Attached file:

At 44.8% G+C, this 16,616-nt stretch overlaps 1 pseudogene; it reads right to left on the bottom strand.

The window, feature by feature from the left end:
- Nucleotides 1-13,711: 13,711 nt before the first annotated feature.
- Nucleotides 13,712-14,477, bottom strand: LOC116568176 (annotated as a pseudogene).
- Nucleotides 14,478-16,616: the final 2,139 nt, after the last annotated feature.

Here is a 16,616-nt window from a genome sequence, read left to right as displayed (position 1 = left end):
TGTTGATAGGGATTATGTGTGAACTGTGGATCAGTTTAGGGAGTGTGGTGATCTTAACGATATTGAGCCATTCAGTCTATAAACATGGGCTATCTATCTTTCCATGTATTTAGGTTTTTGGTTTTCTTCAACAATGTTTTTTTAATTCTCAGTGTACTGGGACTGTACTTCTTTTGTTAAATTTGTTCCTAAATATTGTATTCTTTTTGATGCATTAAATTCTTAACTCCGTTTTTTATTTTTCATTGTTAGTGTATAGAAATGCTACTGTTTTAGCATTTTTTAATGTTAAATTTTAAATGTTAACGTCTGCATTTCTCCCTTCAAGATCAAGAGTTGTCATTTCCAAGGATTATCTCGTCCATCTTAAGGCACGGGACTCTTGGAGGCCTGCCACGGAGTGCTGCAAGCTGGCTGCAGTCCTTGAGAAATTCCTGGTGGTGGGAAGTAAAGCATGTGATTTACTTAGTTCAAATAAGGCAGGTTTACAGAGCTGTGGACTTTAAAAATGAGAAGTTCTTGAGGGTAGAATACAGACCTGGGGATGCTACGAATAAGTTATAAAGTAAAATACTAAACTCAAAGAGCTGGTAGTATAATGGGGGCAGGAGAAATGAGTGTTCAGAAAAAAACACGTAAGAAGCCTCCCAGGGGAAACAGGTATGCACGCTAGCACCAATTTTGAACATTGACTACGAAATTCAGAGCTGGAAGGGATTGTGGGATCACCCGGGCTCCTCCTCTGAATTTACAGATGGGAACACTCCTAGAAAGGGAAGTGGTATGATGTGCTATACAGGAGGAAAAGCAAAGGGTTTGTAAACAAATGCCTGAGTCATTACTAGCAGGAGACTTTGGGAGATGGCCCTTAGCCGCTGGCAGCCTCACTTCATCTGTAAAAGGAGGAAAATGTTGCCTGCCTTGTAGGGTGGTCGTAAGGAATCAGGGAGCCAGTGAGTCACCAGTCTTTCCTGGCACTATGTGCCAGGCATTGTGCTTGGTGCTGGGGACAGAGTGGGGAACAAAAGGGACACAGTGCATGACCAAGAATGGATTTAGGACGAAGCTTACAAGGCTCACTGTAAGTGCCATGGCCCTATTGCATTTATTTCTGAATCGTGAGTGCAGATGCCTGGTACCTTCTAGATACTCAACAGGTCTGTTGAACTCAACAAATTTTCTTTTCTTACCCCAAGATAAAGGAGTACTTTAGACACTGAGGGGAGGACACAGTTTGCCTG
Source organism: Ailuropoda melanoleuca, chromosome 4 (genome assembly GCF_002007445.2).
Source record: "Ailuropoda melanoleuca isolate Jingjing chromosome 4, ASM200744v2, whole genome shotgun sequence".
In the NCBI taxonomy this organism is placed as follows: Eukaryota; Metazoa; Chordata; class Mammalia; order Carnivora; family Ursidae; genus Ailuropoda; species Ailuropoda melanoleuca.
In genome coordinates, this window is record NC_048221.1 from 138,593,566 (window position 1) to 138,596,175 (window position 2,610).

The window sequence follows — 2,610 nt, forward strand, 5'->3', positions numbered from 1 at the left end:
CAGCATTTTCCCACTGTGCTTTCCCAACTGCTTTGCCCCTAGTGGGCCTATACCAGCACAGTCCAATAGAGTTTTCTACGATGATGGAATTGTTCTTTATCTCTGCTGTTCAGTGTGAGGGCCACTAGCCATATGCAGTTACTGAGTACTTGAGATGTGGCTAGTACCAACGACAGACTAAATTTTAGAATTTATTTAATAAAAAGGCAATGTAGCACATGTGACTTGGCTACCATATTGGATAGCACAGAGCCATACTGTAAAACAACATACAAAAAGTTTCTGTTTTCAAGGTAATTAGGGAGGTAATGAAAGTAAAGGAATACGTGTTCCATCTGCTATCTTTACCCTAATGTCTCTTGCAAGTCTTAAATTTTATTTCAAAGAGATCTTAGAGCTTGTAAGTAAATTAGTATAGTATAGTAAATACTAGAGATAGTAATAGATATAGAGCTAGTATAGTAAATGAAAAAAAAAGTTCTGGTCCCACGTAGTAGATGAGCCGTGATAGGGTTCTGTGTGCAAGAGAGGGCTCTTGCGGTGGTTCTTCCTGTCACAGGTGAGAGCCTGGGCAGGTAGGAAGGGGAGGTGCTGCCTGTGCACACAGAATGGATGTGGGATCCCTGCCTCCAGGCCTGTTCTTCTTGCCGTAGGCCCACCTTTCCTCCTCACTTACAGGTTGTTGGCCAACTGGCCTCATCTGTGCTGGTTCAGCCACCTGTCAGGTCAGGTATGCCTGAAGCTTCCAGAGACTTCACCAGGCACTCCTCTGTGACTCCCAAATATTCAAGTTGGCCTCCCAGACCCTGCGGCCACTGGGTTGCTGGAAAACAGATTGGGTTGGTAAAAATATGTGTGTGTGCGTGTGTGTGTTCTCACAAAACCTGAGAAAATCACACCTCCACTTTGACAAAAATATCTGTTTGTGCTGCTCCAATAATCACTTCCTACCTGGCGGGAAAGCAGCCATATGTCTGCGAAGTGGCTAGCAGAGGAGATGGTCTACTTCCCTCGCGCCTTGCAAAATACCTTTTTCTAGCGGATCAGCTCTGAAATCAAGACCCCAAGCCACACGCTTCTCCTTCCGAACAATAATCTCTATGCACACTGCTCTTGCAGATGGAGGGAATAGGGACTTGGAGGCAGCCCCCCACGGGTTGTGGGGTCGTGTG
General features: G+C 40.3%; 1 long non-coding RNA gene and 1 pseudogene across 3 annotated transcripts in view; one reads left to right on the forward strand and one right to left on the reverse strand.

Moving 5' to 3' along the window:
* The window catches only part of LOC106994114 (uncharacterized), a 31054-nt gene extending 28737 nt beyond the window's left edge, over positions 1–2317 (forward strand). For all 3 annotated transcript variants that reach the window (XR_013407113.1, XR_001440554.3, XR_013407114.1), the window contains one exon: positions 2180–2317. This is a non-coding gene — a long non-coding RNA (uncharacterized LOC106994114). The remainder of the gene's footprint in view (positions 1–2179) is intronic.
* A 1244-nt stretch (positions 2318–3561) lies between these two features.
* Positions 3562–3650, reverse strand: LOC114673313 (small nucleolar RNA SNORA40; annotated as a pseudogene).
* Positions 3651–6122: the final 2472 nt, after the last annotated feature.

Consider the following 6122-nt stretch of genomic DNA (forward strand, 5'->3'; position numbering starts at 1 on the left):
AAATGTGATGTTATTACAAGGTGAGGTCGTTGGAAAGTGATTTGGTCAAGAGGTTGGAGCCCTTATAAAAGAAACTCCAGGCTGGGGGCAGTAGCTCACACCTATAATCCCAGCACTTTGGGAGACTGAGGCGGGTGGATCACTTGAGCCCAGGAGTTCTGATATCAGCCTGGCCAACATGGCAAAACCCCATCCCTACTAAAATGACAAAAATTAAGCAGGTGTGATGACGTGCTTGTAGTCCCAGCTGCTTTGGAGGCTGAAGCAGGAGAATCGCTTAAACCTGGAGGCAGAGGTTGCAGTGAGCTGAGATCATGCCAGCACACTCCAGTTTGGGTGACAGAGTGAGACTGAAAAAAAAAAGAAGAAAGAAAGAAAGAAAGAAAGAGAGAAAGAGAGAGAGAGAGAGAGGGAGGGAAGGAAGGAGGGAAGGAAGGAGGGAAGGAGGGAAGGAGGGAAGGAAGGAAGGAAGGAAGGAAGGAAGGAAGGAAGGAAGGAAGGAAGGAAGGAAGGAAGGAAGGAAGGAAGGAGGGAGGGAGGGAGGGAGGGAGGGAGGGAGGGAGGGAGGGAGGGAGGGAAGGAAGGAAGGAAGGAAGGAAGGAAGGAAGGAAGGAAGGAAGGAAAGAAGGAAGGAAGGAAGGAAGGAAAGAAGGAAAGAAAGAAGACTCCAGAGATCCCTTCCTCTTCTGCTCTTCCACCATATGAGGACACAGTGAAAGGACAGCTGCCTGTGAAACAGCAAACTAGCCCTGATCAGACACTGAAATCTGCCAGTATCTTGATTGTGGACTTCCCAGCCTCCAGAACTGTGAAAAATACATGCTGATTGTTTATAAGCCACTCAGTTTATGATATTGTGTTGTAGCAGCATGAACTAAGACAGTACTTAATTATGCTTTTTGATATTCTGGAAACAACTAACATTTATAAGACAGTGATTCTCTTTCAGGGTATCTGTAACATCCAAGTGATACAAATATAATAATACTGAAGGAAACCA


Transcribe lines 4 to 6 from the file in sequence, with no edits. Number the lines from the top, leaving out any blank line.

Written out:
- Nucleotides 13,712-14,477, bottom strand: LOC116568176 (annotated as a pseudogene).
- Nucleotides 14,478-16,616: the final 2,139 nt, after the last annotated feature.

Here is a 16,616-nt window from a genome sequence, read left to right as displayed (position 1 = left end):